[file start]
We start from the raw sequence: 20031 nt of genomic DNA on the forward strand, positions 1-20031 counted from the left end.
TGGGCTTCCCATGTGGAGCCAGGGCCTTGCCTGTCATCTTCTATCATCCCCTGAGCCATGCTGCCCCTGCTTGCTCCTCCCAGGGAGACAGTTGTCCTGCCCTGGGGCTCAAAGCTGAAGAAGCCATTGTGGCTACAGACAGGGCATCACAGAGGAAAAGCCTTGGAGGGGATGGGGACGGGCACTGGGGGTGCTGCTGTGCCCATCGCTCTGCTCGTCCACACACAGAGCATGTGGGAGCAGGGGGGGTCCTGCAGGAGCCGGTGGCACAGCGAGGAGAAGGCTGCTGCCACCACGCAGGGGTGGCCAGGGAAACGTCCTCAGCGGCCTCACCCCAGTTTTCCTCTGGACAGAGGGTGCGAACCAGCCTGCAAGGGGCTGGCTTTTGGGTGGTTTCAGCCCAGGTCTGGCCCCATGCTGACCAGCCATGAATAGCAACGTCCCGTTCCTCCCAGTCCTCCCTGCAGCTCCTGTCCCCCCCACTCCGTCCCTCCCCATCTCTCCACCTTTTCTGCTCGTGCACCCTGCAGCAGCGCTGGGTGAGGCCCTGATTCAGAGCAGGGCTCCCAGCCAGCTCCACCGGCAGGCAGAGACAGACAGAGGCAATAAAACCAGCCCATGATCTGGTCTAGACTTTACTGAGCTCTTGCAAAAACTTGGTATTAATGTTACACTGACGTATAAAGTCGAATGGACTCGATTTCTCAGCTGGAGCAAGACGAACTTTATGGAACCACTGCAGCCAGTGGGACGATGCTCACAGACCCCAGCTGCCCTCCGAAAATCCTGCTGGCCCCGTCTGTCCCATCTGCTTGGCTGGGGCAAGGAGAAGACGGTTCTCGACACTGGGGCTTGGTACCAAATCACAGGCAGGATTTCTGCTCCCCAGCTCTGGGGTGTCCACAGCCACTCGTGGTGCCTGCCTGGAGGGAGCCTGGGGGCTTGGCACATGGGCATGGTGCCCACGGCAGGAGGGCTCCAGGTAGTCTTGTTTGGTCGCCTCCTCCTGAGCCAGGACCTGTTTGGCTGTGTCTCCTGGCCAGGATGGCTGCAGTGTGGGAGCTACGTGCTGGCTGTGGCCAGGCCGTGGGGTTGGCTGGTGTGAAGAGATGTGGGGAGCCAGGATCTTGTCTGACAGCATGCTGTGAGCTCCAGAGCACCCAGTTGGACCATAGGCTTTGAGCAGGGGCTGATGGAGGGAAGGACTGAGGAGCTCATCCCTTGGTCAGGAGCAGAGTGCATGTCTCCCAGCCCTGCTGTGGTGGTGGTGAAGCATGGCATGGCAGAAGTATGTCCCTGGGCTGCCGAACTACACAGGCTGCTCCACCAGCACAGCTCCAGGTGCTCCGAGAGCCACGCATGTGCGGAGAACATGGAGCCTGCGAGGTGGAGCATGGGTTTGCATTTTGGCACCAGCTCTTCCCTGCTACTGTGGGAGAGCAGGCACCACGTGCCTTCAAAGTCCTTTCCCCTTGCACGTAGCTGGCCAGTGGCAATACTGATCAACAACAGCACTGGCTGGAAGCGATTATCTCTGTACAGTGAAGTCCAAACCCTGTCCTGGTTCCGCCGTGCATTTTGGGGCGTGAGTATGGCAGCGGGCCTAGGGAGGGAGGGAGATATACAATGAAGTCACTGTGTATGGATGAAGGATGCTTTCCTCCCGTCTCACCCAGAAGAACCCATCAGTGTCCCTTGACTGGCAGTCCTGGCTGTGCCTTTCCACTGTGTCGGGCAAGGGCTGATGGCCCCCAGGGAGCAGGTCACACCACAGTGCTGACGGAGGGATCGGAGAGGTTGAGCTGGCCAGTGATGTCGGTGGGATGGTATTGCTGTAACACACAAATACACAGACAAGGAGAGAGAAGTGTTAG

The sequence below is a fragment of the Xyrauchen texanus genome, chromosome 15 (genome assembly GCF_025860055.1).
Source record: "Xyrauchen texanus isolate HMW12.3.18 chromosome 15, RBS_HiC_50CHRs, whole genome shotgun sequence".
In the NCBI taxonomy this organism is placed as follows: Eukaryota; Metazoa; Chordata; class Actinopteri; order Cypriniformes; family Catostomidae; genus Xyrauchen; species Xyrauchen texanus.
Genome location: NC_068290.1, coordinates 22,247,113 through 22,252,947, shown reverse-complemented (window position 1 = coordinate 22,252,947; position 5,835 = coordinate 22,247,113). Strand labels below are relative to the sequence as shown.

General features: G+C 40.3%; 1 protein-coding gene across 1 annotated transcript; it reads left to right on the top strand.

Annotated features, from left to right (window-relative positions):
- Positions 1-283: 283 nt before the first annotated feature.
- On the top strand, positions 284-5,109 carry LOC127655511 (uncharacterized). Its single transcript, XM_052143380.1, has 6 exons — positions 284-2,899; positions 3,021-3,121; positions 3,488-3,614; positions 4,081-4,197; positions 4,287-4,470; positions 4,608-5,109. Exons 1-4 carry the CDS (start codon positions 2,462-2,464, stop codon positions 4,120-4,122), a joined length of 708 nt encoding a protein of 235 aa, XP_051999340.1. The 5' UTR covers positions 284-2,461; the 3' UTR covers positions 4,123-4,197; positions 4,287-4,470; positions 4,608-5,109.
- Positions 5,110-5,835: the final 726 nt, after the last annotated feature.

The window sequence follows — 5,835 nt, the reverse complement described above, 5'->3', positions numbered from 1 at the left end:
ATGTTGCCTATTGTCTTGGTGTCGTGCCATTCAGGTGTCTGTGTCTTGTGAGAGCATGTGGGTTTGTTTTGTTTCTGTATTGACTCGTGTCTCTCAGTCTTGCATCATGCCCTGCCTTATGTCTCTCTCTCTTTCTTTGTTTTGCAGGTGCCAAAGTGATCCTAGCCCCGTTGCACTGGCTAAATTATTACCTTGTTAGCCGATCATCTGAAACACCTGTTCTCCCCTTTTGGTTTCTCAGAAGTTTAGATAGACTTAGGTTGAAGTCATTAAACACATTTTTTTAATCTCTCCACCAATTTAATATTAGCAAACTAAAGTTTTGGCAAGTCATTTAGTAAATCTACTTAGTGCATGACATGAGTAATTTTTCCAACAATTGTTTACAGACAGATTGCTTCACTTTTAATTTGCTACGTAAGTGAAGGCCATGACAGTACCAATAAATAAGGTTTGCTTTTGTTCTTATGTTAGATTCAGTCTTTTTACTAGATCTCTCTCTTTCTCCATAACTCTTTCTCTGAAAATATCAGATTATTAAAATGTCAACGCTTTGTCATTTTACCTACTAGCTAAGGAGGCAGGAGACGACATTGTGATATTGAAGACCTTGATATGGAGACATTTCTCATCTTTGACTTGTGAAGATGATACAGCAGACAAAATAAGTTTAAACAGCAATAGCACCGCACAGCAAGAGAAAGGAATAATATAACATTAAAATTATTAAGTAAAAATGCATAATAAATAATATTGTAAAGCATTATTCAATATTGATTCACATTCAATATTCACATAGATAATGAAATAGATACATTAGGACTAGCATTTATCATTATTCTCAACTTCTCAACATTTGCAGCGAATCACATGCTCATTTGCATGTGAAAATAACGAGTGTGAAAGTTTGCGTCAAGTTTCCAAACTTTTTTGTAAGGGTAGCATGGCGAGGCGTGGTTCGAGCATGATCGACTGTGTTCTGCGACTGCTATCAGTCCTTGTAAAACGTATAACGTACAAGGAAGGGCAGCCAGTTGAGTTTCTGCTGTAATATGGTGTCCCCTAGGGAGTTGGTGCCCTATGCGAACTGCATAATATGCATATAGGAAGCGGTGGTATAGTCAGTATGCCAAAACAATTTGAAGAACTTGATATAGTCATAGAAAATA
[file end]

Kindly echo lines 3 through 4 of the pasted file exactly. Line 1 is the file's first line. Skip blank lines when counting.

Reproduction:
The sequence below is a fragment of the Xyrauchen texanus genome, chromosome 15 (genome assembly GCF_025860055.1).
Source record: "Xyrauchen texanus isolate HMW12.3.18 chromosome 15, RBS_HiC_50CHRs, whole genome shotgun sequence".